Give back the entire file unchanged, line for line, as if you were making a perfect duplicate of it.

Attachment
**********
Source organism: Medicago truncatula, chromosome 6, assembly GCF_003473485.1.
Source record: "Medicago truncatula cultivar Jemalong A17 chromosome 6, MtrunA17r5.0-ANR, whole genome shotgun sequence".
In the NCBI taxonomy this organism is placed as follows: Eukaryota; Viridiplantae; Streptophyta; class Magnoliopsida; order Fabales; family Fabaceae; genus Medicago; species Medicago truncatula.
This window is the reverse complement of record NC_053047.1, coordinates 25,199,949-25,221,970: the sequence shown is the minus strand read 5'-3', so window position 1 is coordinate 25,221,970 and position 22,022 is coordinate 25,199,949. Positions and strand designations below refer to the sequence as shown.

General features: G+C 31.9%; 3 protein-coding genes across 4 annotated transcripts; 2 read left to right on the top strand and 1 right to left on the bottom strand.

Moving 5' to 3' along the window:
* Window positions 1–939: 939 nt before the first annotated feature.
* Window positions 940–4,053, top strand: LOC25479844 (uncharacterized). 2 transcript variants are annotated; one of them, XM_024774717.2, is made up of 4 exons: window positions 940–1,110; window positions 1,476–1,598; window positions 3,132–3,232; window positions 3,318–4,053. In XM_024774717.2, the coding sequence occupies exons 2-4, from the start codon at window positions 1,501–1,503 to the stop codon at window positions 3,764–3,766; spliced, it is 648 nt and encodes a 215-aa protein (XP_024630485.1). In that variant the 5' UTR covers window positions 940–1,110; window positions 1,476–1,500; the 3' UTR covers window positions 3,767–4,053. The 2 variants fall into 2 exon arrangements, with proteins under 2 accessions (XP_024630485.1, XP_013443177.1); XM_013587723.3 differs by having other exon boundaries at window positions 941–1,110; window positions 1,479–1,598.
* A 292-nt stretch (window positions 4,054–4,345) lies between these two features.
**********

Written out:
Source organism: Medicago truncatula, chromosome 6, assembly GCF_003473485.1.
Source record: "Medicago truncatula cultivar Jemalong A17 chromosome 6, MtrunA17r5.0-ANR, whole genome shotgun sequence".
In the NCBI taxonomy this organism is placed as follows: Eukaryota; Viridiplantae; Streptophyta; class Magnoliopsida; order Fabales; family Fabaceae; genus Medicago; species Medicago truncatula.
This window is the reverse complement of record NC_053047.1, coordinates 25,199,949-25,221,970: the sequence shown is the minus strand read 5'-3', so window position 1 is coordinate 25,221,970 and position 22,022 is coordinate 25,199,949. Positions and strand designations below refer to the sequence as shown.

General features: G+C 31.9%; 3 protein-coding genes across 4 annotated transcripts; 2 read left to right on the top strand and 1 right to left on the bottom strand.

Moving 5' to 3' along the window:
* Window positions 1–939: 939 nt before the first annotated feature.
* Window positions 940–4,053, top strand: LOC25479844 (uncharacterized). 2 transcript variants are annotated; one of them, XM_024774717.2, is made up of 4 exons: window positions 940–1,110; window positions 1,476–1,598; window positions 3,132–3,232; window positions 3,318–4,053. In XM_024774717.2, the coding sequence occupies exons 2-4, from the start codon at window positions 1,501–1,503 to the stop codon at window positions 3,764–3,766; spliced, it is 648 nt and encodes a 215-aa protein (XP_024630485.1). In that variant the 5' UTR covers window positions 940–1,110; window positions 1,476–1,500; the 3' UTR covers window positions 3,767–4,053. The 2 variants fall into 2 exon arrangements, with proteins under 2 accessions (XP_024630485.1, XP_013443177.1); XM_013587723.3 differs by having other exon boundaries at window positions 941–1,110; window positions 1,479–1,598.
* A 292-nt stretch (window positions 4,054–4,345) lies between these two features.